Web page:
The first class of Intro Biology was yesterday and perhaps I was a bit too … familiar.
I’ve been teaching this class for a number of semesters now and my preparation time has gone down to a minimum – not to say that I don’t prepare, in fact, I prepare quite a lot. That said, I think more about what major concepts I want to get across during a class and don’t worry as much about the small stuff. Because the first day doesn’t have that much to it anyway, I know I could have structured my day a little better.
Instead, I may have come on fairly strong – piping at full steam under the power of a towering cup of cafe americano.
Here’s the structure of Day 1:
Sign in, pick up packets and go through the syllabus.
I also spend some time showing off the iBook I put together as a student handbook and explain how these will all be available as interactive software on the school’s iPads (oooohhh. – I think I was the only one impressed)
That is biology? – The study of life.
What is it to be alive? – Harder to put into words than you would guess.
But it can be estimated by a series of characteristics and something called Cell Theory.
And Cell Theory, by the way, is one of the central concepts of biology.
What are the others?
Germ theory – some micro-organisms cause some diseases (a direct derivative of cell theory) Can be demonstrated by following Koch’s Postulates. Discuss some examples and then shelf – Germ Theory is the focus of my entire microbiology class, we don’t discuss it much in general bio after the first couple days.
The Central Dogma – DNA –> RNA –> Protein
Information –> molecules that carry out work
Inheritance and Evolution – How is information passed from one generation to the next. How do the mechanics of this work and what does that demonstrate about the history of life.
Follow up with how science is actually nothing but a systematized way of asking questions of nature – play an excerpt from the Mischel’s Marshmallow’s episode of the RadioLab podcast (http://www.radiolab.org/blogs/radiolab-blog/2009/mar/09/mischels-marshmallows/). I cut off right after Jonah Lehrer cuts in saying that the difference in SAT scores is 200 pts+ for kids who can exhibit self control at an early age. Then we talk about what the question was, what the data was, how it was interpreted and what subsequent hypotheses can be suggested.
Actually, it all sounds quite reasonable here, but I might have just presented it a bit too frenetically. I actually get so excited about teaching that I have trouble containing myself. Especially after a whole summer of having no ‘audience’ – I need my stage-time!
So that was day 1. I’m only teaching one section this semester and I’m realizing that it’s not enough! Damn. They offered me more and I refused it. Ughhh. Well, the life of an adjunct. If they’d offer me a fulltime position it would be different.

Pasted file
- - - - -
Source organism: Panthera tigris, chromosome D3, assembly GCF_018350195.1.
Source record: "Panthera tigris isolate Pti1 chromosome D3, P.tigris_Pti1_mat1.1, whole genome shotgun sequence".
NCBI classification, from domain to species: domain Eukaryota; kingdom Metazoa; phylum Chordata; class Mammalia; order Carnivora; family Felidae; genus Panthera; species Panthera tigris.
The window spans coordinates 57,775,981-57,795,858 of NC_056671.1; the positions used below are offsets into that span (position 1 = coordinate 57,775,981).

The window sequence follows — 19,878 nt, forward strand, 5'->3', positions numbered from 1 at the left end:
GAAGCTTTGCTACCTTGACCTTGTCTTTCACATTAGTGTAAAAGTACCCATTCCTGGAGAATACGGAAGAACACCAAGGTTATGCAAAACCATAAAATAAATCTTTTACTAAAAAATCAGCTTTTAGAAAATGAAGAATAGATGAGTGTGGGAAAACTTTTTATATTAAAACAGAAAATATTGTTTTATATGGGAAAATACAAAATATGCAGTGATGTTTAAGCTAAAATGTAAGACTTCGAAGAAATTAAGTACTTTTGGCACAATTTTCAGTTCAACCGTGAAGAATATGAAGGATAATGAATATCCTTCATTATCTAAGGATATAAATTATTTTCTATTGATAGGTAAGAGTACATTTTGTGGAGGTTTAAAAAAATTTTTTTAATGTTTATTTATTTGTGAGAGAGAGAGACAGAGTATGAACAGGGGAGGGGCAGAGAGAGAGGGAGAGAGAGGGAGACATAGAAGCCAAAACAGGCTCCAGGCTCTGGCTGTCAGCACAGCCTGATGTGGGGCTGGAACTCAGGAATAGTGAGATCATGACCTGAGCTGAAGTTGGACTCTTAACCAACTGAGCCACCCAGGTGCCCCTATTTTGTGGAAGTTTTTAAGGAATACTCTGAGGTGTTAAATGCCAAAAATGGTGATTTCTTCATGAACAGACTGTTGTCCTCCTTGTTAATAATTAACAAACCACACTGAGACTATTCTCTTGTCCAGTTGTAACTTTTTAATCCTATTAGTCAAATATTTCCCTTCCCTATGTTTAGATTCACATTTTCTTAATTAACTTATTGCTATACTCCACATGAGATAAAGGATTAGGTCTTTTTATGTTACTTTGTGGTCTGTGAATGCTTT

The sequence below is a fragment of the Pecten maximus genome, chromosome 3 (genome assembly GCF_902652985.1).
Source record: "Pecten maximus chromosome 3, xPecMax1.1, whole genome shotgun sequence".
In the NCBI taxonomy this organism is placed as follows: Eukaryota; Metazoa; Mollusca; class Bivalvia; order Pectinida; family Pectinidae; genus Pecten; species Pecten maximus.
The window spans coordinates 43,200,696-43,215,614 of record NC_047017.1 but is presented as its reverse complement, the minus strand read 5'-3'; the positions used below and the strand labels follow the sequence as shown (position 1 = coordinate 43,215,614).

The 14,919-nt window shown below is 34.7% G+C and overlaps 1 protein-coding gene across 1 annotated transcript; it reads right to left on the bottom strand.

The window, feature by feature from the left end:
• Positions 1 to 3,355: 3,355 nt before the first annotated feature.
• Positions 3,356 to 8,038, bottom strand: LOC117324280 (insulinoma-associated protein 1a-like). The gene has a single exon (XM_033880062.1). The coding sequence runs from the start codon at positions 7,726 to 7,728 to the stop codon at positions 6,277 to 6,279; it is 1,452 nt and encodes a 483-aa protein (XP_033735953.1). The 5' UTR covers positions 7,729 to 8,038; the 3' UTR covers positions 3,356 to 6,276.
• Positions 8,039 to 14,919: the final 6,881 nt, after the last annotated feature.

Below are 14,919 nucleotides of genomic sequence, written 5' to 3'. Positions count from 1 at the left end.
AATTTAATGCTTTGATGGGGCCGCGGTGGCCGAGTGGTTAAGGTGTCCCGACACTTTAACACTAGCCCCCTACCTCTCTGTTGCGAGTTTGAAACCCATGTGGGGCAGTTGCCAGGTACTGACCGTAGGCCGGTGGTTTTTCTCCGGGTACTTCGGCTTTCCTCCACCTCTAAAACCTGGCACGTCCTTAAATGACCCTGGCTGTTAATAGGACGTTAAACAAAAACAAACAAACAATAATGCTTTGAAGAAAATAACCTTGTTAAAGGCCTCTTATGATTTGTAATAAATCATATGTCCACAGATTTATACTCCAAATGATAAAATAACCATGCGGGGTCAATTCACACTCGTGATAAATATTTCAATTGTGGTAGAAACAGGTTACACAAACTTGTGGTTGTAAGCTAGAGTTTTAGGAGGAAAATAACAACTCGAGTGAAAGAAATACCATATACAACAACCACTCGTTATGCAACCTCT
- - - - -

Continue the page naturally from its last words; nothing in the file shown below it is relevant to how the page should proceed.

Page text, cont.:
An aside: There is a part of me that agrees with my former mentor’s philosophy that if you come down on them and make the class a challenge right out of the gate, then you never have to deal with the chaff at all and you get nothing but the best students coming back.
There’s another part of me that thinks (perhaps unjustly) that, “yes -but you’re teaching ivy league students taking advanced immunology. I’m teaching a intro biology to a jr. college class.”
August 22, 2012 at 10:29 pm
As a Journalism/Middle Eastern Studies double major, Biology exams nearly killed me. No offense. 🙂
Strangely, before returning to university, I worked as an assistant on many animal behavioral research studies & absolutely loved it beyond reason. Was very good at it, and developed quite an international resume. But it didn’t feel as Biolo-gy as the mid-terms & finals I suffered through in the name of required courses – if that makes any sense!
August 22, 2012 at 10:37 pm
There’s a big difference between introductory classes and actually getting engaged in the field. I really try hard to put as much current research into teaching basic concepts as I can as a way to make it seem more real.
The exams are nobody’s friends. I don’t like giving them either. I wish that I could just sit and chat with my class and then say, “OK, you guys sound like you have a good grasp of the material; you all get A’s.” The administration would LOVE that.
Unfortunately, everyone needs to go through some introductory material in order to get to the good stuff. I’m glad to hear that you enjoyed your research though.
August 22, 2012 at 10:54 pm
The administration may not love it, but trust me, we students would worship the ground you walk on! However, you are right about needing to learn introductory material – it gave me a solid foundation, which clarified some aspects of the work I’d been doing. For example, I learned that the higher degree of abuse on children by human male non-biological fathers is derived from non-human male primate behavior. That was a shocker, yet so obvious as biology goes. After having witnessed this behavior in chimps in the wild, it was like, holy primates! How did I miss that connection? Bottom line: though biology exams gave me migraines, it was undeniably interesting. The down side was not being able to enjoy it & permanently absorb as much because of the pressure to spit it all back out in the exact format of any given professor’s (or TA’s) preference for optimum GPA results.
Jack at downhousesoftware
August 23, 2012 at 9:10 am
I will keep this all in mind for my current students – I have always tried to prevent my class from being a: “here is how it is… now tell me how it is” kind of class and I would rather have interest than perfection anyway.
Thanks for your input. My students will appreciate it.